Next-generation paleobiologist

Lauren Sallan, SM’09, PhD’12, explains what paleontology can teach us about our world today
Lauren Sallan

by Kate Dohner

Growing up in Chicago, Lauren Sallan was a self-described “dinosaur-obsessed kid” who regularly visited the Field Museum and Shedd Aquarium. At age eight, she attended a talk by University of Chicago paleontologist Paul Sereno, PhD.

Many kids go through a dinosaur phase. But Sallan, SM’09, PhD’12, would go on to pursue graduate studies in paleontology at the University. There, she found a deeply intellectual, supportive environment.

“The faculty not only provide you with a broad knowledge base; they encourage you to take ownership of your work and become a leading expert,” Sallan said. “I think that is why paleontology graduates from UChicago are working around the world.”

Today, as the Martin Meyerson Assistant Professor in Interdisciplinary Studies at the University of Pennsylvania, Sallan pushes her students to identify gaps in knowledge and develop questions that will drive them for the rest of their careers.

“I think of myself as a facilitator in the same way that my advisor, Michael Coates, was for me,” Sallan said. “I try to ask the most cogent questions to help my students rise above the bar.”

In her lab, Sallan seeks to emulate the welcoming environment she found at UChicago and support a healthy work-life balance.

“I think that balance helps improve your work,” Sallan said. “In my experience, you need downtime—time spent with family, traveling, or doing hobbies—to come up with ideas and connections that may not have been apparent otherwise.”

Scientific research is meant to be a social endeavor, which requires constructive feedback and differing viewpoints.

According to Sallan, paleontology can teach us a lot about our world today.

“We often think of biodiversity as static,” Sallan said. “But species go extinct all the time, and it’s not always caused by humans. Species might end up in a habitat that’s not sustainable or get infected by a random virus.”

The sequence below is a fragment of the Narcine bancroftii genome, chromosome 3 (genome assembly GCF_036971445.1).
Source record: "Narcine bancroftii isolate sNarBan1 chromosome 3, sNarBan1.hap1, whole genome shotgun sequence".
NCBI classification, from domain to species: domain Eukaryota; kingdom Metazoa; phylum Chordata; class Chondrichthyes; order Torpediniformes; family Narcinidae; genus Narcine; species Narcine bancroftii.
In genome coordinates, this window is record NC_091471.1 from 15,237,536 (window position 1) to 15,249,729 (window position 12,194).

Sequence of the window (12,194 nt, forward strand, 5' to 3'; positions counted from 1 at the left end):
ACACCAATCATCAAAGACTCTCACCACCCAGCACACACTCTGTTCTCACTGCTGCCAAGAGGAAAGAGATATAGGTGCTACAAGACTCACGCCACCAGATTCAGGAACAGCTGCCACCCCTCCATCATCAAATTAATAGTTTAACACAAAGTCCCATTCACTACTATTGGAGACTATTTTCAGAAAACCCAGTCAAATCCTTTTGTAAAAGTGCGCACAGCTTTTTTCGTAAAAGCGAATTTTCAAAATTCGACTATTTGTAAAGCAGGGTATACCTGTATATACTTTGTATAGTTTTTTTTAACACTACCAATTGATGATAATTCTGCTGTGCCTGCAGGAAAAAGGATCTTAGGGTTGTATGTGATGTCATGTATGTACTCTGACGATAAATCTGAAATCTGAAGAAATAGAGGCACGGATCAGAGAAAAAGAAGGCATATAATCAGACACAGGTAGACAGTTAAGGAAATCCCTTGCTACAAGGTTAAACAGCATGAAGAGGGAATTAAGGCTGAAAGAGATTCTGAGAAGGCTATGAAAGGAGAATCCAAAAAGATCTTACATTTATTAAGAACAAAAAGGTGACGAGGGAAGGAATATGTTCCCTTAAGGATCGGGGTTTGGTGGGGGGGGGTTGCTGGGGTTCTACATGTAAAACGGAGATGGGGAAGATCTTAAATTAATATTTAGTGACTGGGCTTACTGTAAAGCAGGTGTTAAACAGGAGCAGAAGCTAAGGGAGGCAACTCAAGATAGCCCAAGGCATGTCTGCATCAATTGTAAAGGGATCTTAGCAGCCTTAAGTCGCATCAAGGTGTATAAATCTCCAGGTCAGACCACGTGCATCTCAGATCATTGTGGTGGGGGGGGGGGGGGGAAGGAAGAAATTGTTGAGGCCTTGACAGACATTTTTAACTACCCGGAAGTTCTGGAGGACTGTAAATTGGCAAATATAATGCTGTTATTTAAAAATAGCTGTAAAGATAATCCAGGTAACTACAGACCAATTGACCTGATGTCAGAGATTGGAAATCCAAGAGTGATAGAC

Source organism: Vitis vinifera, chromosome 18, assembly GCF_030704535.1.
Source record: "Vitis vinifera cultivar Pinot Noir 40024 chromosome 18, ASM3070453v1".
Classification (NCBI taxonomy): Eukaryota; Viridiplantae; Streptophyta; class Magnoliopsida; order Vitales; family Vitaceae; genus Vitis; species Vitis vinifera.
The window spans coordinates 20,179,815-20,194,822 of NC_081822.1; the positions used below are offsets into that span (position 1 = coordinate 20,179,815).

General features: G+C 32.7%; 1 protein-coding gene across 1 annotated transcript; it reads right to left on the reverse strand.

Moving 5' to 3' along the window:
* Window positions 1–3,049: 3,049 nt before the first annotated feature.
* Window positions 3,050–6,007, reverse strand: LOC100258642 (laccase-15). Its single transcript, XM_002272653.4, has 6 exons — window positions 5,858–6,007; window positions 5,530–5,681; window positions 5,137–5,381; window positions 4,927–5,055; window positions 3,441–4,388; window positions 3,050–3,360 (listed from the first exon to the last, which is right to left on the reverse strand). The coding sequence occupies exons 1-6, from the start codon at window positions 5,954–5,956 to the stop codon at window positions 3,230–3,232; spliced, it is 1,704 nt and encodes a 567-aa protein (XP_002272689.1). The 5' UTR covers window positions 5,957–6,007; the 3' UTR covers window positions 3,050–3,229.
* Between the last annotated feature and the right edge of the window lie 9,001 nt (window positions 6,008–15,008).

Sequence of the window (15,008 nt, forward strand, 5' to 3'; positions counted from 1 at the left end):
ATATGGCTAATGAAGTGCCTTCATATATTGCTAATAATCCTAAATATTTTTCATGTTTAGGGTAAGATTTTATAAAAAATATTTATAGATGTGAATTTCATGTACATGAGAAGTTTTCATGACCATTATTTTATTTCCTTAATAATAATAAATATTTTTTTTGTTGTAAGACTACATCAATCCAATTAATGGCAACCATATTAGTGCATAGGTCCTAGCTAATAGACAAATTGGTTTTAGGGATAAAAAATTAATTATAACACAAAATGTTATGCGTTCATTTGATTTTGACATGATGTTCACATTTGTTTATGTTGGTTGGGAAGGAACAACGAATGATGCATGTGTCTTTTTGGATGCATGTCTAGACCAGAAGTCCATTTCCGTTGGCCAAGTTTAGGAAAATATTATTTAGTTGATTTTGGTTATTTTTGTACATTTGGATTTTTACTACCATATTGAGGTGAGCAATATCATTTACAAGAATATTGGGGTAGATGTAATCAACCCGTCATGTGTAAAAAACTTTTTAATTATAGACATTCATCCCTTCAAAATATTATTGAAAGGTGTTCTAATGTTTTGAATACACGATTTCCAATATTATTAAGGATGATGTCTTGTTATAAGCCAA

Sallan’s work can help us predict which species are most threatened, understand their significance, and learn how to best direct our efforts based on that information.

“We can ask questions, such as: Does this kind of animal evolve repeatedly? Will something like it come back if it is eliminated?” Sallan explained.

For example, she notes that “polar bears” probably evolved from other bears multiple times over various ice ages and are likely to appear again, even if current polar bears go extinct. By contrast, lungfishes, which have had low diversity for hundreds of millions of years and are only distantly related to other fishes, are unlikely to come back.

With her experience as a TED Senior Fellow, Sallan is a master of communicating her work to the general public. Her TED Talks on surviving mass extinction, paleontology, and fish form have received over three million views.

“Going through that high-pressure experience is amazing because it teaches you how to deliver your ideas in their most distilled form,” Sallan said.

Sallan’s advice for other scientists who seek to communicate their work in a more accessible way?

“Remember what drew you to the field in the first place, and then try out different approaches of explaining concepts to non-academics,” she said. “Until your audience understands the basics, they cannot understand the nuance.”